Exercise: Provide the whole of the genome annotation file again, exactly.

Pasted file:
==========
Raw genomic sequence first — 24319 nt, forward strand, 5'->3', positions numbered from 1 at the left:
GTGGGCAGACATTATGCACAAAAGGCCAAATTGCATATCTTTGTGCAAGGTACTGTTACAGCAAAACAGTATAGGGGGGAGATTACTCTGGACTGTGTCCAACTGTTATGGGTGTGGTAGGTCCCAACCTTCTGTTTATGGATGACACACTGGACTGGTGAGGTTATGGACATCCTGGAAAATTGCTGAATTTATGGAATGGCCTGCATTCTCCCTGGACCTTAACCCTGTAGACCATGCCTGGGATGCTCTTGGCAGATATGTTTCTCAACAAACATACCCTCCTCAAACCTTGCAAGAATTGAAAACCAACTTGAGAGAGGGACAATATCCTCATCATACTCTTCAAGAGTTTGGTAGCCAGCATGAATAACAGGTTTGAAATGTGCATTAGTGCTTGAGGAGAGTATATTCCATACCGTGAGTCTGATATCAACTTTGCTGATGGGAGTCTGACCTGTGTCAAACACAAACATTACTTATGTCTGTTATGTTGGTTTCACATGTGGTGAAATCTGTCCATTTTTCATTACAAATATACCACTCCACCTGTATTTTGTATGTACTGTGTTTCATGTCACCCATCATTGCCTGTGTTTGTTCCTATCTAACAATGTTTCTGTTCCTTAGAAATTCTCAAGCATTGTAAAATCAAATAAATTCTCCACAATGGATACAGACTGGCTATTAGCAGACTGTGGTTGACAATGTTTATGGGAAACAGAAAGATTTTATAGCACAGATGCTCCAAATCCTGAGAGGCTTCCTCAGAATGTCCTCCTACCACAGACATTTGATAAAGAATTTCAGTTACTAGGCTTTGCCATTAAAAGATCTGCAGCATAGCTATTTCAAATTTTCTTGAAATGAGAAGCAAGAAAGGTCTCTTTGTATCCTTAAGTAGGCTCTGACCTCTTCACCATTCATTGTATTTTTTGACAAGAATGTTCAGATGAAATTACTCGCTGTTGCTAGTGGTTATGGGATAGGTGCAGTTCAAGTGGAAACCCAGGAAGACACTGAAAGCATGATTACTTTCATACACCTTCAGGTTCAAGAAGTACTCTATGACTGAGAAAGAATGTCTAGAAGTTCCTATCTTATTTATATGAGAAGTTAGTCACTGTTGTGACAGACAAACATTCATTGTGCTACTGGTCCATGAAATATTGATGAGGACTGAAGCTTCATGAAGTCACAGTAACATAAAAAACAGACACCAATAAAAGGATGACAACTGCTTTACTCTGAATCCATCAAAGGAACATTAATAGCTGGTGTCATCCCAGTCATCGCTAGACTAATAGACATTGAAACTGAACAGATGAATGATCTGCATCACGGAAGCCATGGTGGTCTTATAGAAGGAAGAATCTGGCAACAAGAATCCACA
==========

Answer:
Raw genomic sequence first — 24319 nt, forward strand, 5'->3', positions numbered from 1 at the left:
GTGGGCAGACATTATGCACAAAAGGCCAAATTGCATATCTTTGTGCAAGGTACTGTTACAGCAAAACAGTATAGGGGGGAGATTACTCTGGACTGTGTCCAACTGTTATGGGTGTGGTAGGTCCCAACCTTCTGTTTATGGATGACACACTGGACTGGTGAGGTTATGGACATCCTGGAAAATTGCTGAATTTATGGAATGGCCTGCATTCTCCCTGGACCTTAACCCTGTAGACCATGCCTGGGATGCTCTTGGCAGATATGTTTCTCAACAAACATACCCTCCTCAAACCTTGCAAGAATTGAAAACCAACTTGAGAGAGGGACAATATCCTCATCATACTCTTCAAGAGTTTGGTAGCCAGCATGAATAACAGGTTTGAAATGTGCATTAGTGCTTGAGGAGAGTATATTCCATACCGTGAGTCTGATATCAACTTTGCTGATGGGAGTCTGACCTGTGTCAAACACAAACATTACTTATGTCTGTTATGTTGGTTTCACATGTGGTGAAATCTGTCCATTTTTCATTACAAATATACCACTCCACCTGTATTTTGTATGTACTGTGTTTCATGTCACCCATCATTGCCTGTGTTTGTTCCTATCTAACAATGTTTCTGTTCCTTAGAAATTCTCAAGCATTGTAAAATCAAATAAATTCTCCACAATGGATACAGACTGGCTATTAGCAGACTGTGGTTGACAATGTTTATGGGAAACAGAAAGATTTTATAGCACAGATGCTCCAAATCCTGAGAGGCTTCCTCAGAATGTCCTCCTACCACAGACATTTGATAAAGAATTTCAGTTACTAGGCTTTGCCATTAAAAGATCTGCAGCATAGCTATTTCAAATTTTCTTGAAATGAGAAGCAAGAAAGGTCTCTTTGTATCCTTAAGTAGGCTCTGACCTCTTCACCATTCATTGTATTTTTTGACAAGAATGTTCAGATGAAATTACTCGCTGTTGCTAGTGGTTATGGGATAGGTGCAGTTCAAGTGGAAACCCAGGAAGACACTGAAAGCATGATTACTTTCATACACCTTCAGGTTCAAGAAGTACTCTATGACTGAGAAAGAATGTCTAGAAGTTCCTATCTTATTTATATGAGAAGTTAGTCACTGTTGTGACAGACAAACATTCATTGTGCTACTGGTCCATGAAATATTGATGAGGACTGAAGCTTCATGAAGTCACAGTAACATAAAAAACAGACACCAATAAAAGGATGACAACTGCTTTACTCTGAATCCATCAAAGGAACATTAATAGCTGGTGTCATCCCAGTCATCGCTAGACTAATAGACATTGAAACTGAACAGATGAATGATCTGCATCACGGAAGCCATGGTGGTCTTATAGAAGGAAGAATCTGGCAACAAGAATCCACA